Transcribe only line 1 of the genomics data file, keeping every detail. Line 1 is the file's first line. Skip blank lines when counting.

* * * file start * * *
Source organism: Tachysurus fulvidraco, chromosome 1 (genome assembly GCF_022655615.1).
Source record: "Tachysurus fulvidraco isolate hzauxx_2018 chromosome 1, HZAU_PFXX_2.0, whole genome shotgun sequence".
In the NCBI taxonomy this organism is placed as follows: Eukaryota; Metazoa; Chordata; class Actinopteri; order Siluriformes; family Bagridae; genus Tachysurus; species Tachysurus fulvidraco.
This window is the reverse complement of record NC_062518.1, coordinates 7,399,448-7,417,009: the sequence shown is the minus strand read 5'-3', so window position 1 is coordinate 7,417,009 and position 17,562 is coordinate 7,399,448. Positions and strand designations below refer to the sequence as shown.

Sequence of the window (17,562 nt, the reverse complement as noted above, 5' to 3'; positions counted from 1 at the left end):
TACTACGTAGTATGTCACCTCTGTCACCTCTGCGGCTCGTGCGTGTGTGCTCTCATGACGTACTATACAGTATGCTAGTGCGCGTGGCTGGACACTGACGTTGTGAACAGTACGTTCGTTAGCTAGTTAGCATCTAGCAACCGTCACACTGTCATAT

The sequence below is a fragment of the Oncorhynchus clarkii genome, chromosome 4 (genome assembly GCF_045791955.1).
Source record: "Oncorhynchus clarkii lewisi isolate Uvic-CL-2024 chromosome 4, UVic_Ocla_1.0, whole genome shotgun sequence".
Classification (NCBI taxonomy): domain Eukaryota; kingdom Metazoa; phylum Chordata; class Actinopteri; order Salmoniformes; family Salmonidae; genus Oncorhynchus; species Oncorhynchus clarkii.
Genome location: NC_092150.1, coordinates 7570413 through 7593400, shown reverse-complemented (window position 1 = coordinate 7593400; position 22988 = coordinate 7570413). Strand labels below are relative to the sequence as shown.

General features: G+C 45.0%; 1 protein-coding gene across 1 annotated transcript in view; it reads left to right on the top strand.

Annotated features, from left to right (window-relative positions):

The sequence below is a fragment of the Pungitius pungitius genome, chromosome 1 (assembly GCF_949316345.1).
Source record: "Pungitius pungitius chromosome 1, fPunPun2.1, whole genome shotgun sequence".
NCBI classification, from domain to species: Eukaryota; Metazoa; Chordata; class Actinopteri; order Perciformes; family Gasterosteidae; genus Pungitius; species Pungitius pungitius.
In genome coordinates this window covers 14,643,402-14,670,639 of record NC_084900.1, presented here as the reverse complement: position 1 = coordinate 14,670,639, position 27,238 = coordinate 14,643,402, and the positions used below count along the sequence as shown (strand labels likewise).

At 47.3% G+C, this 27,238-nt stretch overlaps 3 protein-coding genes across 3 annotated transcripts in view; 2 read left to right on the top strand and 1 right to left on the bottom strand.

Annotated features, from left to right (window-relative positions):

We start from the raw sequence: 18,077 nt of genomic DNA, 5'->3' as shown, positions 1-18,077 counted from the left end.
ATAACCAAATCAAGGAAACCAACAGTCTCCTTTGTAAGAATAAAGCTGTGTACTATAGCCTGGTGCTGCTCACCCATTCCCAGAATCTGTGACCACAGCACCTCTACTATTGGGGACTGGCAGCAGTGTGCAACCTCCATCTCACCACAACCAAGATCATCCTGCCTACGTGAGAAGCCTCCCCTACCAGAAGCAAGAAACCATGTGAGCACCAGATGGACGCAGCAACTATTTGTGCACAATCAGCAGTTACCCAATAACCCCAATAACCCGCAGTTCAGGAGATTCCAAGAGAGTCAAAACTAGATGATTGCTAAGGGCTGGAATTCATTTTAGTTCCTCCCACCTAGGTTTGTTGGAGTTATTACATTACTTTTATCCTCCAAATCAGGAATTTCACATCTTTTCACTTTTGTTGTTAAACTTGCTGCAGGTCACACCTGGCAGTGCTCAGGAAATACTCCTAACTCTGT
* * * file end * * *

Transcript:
Source organism: Tachysurus fulvidraco, chromosome 1 (genome assembly GCF_022655615.1).